A new service to benefit every citizen of our planet

Important for many of you – the vast majority of these capabilities will be available free for use, funded by the European Union. The quotas designated for users should more than suffice for the individual's use - personal, research or commercial. For those interested in larger scale operation, there will be practically unlimited resources available under commercial terms, powered by the industrial team partners and accessing the identical full set of data collections as well as additional open and commercial ones, allowing to build applications on world scale. Furthermore, there will be significant credits made available, in the form of extra free resources, to be used for research and pre-commercial exploitation opportunities

The Copernicus Data Access Service has been kicked of 16 December 2022 and will start with an intensive phase-in period in order to allow hundreds of thousands of existing users of Copernicus Hubs to migrate their workflows to the new service. First, limited but stable, roll-out is planned for the end of January 2023 with continuous upgrades over the upcoming months until the full service will be made available by the end of June 2023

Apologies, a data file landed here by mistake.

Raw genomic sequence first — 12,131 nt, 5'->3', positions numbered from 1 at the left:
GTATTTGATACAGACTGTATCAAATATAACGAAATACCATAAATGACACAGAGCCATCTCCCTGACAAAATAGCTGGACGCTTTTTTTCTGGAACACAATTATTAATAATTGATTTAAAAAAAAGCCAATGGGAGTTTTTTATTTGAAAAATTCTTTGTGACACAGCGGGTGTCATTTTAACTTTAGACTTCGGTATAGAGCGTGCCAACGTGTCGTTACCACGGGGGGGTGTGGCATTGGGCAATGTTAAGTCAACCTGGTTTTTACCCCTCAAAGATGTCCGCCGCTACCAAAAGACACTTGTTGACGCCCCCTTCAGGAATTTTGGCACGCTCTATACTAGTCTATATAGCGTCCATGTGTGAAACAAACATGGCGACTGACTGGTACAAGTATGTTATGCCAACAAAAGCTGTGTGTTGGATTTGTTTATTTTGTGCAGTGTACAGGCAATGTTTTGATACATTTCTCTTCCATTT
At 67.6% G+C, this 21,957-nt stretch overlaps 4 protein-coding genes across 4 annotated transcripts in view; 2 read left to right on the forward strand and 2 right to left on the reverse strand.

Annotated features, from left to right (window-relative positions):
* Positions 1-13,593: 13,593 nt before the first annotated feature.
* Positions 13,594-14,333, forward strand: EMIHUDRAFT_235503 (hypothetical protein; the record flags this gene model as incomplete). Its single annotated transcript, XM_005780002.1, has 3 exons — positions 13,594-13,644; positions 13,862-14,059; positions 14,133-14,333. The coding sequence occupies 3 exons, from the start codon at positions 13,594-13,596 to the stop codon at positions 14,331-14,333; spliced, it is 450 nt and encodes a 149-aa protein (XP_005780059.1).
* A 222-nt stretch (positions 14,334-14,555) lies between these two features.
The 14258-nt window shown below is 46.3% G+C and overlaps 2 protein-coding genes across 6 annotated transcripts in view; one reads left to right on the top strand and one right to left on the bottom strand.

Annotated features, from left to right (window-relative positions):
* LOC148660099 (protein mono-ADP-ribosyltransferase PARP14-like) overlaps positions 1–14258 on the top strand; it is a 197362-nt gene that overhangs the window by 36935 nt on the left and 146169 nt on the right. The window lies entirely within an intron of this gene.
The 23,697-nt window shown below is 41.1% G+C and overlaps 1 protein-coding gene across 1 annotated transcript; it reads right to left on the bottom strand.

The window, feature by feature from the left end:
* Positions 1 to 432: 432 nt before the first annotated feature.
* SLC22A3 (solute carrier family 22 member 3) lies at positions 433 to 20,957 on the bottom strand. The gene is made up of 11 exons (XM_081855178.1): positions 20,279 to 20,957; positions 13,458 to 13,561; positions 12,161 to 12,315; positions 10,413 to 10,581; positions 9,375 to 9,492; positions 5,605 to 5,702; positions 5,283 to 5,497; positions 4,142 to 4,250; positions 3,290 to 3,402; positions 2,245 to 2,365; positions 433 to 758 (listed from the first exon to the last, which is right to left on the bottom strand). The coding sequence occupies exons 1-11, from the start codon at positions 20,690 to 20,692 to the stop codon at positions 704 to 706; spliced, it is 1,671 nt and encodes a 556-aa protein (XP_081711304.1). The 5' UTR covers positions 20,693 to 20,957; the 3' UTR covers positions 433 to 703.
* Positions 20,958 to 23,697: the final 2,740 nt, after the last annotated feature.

This is a very challenging yet super exciting opportunity for everyone in the remote sensing community - from beginners to experts, from researchers, companies and institutions, as well as individuals. Just about anyone can benefit from being aware of what is happening with our planet. And we should all take interest in it, and act. For the consortium partners, however, this is especially important - we were given an opportunity to build a new ecosystem for everyone to use. An ecosystem that strives to provide a significant upgrade over existing tools and services. This comes with huge responsibility towards everyone - not just to the ESA and European Commission, but for the world-wide EO community.





Copernicus is the Earth Observation component of the European Union Space Programme, co-funded with the European Space Agency (ESA). ESA, to whom the Copernicus Data Access initiative has been delegated by the European Commission, has selected an industrial team lead by T-Systems, including CloudFerro, Sinergise, VITO, ACRI-ST and RHEA as partners, for its implementation and operations.